Affordable housing is an integral part of a healthy, mixed-income community—and a topic on everyone’s lips these days.

According to the City of Pittsburgh, there is a shortage of 8,200 units affordable to households at or below 30% of the Area Median Income (AMI) (about $28,440 a year for a household of four). Though everyone agrees there’s a need, funding affordable housing is easier said than done.

In previous posts, we explored different creative funding mechanisms for affordable housing, like New Markets Tax Credits and Federal Home Loan Bank grants, which ELDI has used to fund affordable, for-sale homes. In this post, we want to take a closer look at a widely used tool for affordable rental housing: the Low-Income Housing Tax Credit (LIHTC)—a program that has emerged as one of the most effective means of financing affordable rental housing across the United States.

What is the Low-Income Housing Tax Credit?

The LIHTC, established in 1986 as part of the Tax Reform Act, provides a federal tax incentive for the development and rehabilitation of affordable rental housing. It offers developers a tax credit in exchange for committing to keeping a portion of their rental units affordable for a certain number of years. Once the housing project is made available to tenants, investors can claim the LIHTC over a 10-year period.

Projects generally must meet certain requirements for low-income use for 30 years. The program operates as a public-private partnership, leveraging private sector investment to fund affordable housing initiatives.

How the Low-Income Housing Tax Credit works

The LIHTC program offers two types of tax credits: the 9% credit and the 4% credit.

  • The 9% credit covers approximately 70% of the qualified construction or rehabilitation costs of new affordable housing projects, and it’s awarded competitively to projects that meet specific criteria.
  • The 4% credit covers approximately 30% of the qualified costs and is generally used for rehabilitation projects or for new construction with other subsidized funding sources.

States receive an annual allocation of tax credits based on population, which they distribute to developers who apply for them through a competitive process. Once developers secure the tax credits, they typically sell them to investors, generating equity to help finance their projects.

The impact of the Low-Income Housing Tax Credit in East Liberty and beyond

Since the mid-1990s, the LIHTC program has supported the construction or rehabilitation of about 110,000 affordable rental units each year (though there was a steep drop-off after the Great Recession of 2008-9)—nearly 3 million units in all since its inception. Both for-profit and non-profit developers can apply for LIHTCs with the state housing agency.

“The majority of affordable housing in Pittsburgh, including East Liberty, has been developed using this funding source,” explained Juan Powell, regional vice president of real estate development at The Community Builders, an East Liberty developer and property manager. “It benefits communities in the sense that it facilitates the creation of affordable housing in places where there are no other capital structures available to do so. Since it is a well-established program, individuals in that community can feel a certain level of confidence that the projects will come to fruition once funding is awarded.”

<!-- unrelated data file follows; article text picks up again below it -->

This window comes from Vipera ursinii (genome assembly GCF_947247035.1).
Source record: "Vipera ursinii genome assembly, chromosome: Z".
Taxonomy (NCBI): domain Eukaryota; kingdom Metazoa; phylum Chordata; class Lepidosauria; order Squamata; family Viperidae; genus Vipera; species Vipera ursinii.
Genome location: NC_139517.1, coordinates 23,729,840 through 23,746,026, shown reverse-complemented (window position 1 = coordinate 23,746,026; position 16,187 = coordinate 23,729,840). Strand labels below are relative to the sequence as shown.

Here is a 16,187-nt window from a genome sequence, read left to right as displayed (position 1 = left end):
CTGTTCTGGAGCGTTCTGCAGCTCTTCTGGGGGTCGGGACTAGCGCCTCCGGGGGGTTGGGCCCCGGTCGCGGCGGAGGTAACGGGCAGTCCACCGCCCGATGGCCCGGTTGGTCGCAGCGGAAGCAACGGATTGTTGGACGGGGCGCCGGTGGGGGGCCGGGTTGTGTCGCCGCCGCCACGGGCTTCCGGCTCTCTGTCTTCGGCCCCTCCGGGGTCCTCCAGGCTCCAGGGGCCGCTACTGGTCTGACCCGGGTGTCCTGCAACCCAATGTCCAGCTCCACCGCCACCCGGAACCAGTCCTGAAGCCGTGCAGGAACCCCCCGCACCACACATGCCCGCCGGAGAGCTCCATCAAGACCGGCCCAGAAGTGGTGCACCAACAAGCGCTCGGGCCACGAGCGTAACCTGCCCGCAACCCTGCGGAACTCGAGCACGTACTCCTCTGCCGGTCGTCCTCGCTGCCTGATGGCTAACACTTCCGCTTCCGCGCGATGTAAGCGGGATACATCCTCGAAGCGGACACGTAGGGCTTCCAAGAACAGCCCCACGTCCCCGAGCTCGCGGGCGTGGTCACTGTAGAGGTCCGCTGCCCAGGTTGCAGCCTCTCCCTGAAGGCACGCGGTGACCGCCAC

Pittsburgh’s 2022 Housing Needs Assessment report showed that East Liberty has the second highest concentration of LIHTC units in the city, at 509 units.

Combining Low-Income Housing Tax Credit units with other kinds of housing in East Liberty

When we began our work at ELDI to revitalize East Liberty in the early 90s, the community recognized the need to balance affordable housing with market-rate units to avoid concentrations of poverty and bring new economic opportunity to the area. They laid out their vision of a vibrant mixed-income community where people of all incomes could interact and benefit from each other in the 1999 East Liberty Community Plan, A Vision for East Liberty.

While we worked to gain control of the neighborhood’s problem properties in order to reverse crime trends and reduce blight, maintaining the neighborhood’s LIHTC units and other permanently affordable units was key to ensuring that new development would not result in displacement. While we could not control for all displacement, we were able to maintain 38% of East Liberty’s rental housing as permanently affordable.

The Pittsburgh Housing Needs Assessment backs this up, showing that despite the influx of higher income households to East Liberty, the neighborhood lost less than 5% of households earning under $25K since 2015, placing East Liberty right in line with the City’s population loss at that income level during the same time period.

“There were some really key lessons that we figured out in East Liberty: from going through the traumatic displacement of the three high-rises to the successful redevelopment efforts of East Liberty Garden Apartments without displacement, which led to the Choice Neighborhoods development in Larimer, to the successful efforts to buy out absentee landlords,” said Kendall Pelling, ELDI’s former director of land recycling and current executive director of Rising Tide Partners. “All of these experiences showed us that if we do the right intervention in the community—if community partners, government, and philanthropy work together—we can actually prevent displacement and enable a community to control its own destiny.”

➡ Learn more about how we created a mixed-income community in East Liberty.

➡ Learn more about affordable housing.